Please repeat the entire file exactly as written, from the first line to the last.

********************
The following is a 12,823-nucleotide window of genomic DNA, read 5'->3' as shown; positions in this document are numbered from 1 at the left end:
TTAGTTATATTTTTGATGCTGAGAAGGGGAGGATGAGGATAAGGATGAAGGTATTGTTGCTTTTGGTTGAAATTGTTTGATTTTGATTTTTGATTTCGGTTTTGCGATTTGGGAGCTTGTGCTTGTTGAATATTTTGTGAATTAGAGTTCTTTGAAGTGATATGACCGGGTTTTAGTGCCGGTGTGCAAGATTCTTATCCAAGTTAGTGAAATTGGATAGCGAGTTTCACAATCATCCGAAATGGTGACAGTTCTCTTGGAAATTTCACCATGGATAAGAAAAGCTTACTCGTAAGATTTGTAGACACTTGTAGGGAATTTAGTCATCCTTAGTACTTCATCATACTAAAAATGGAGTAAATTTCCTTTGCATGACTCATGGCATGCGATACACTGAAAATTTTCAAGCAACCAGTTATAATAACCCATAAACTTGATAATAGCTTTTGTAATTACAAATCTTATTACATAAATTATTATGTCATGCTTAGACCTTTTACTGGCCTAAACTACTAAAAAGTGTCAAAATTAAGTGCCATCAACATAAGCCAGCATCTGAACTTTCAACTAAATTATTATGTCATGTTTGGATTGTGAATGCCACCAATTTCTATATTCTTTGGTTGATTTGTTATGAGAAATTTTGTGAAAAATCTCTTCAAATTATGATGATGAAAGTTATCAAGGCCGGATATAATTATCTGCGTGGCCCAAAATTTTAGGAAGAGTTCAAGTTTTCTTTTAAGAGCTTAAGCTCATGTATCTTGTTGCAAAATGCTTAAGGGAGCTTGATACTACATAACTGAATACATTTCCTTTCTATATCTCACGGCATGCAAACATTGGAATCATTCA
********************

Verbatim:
The following is a 12,823-nucleotide window of genomic DNA, read 5'->3' as shown; positions in this document are numbered from 1 at the left end:
TTAGTTATATTTTTGATGCTGAGAAGGGGAGGATGAGGATAAGGATGAAGGTATTGTTGCTTTTGGTTGAAATTGTTTGATTTTGATTTTTGATTTCGGTTTTGCGATTTGGGAGCTTGTGCTTGTTGAATATTTTGTGAATTAGAGTTCTTTGAAGTGATATGACCGGGTTTTAGTGCCGGTGTGCAAGATTCTTATCCAAGTTAGTGAAATTGGATAGCGAGTTTCACAATCATCCGAAATGGTGACAGTTCTCTTGGAAATTTCACCATGGATAAGAAAAGCTTACTCGTAAGATTTGTAGACACTTGTAGGGAATTTAGTCATCCTTAGTACTTCATCATACTAAAAATGGAGTAAATTTCCTTTGCATGACTCATGGCATGCGATACACTGAAAATTTTCAAGCAACCAGTTATAATAACCCATAAACTTGATAATAGCTTTTGTAATTACAAATCTTATTACATAAATTATTATGTCATGCTTAGACCTTTTACTGGCCTAAACTACTAAAAAGTGTCAAAATTAAGTGCCATCAACATAAGCCAGCATCTGAACTTTCAACTAAATTATTATGTCATGTTTGGATTGTGAATGCCACCAATTTCTATATTCTTTGGTTGATTTGTTATGAGAAATTTTGTGAAAAATCTCTTCAAATTATGATGATGAAAGTTATCAAGGCCGGATATAATTATCTGCGTGGCCCAAAATTTTAGGAAGAGTTCAAGTTTTCTTTTAAGAGCTTAAGCTCATGTATCTTGTTGCAAAATGCTTAAGGGAGCTTGATACTACATAACTGAATACATTTCCTTTCTATATCTCACGGCATGCAAACATTGGAATCATTCA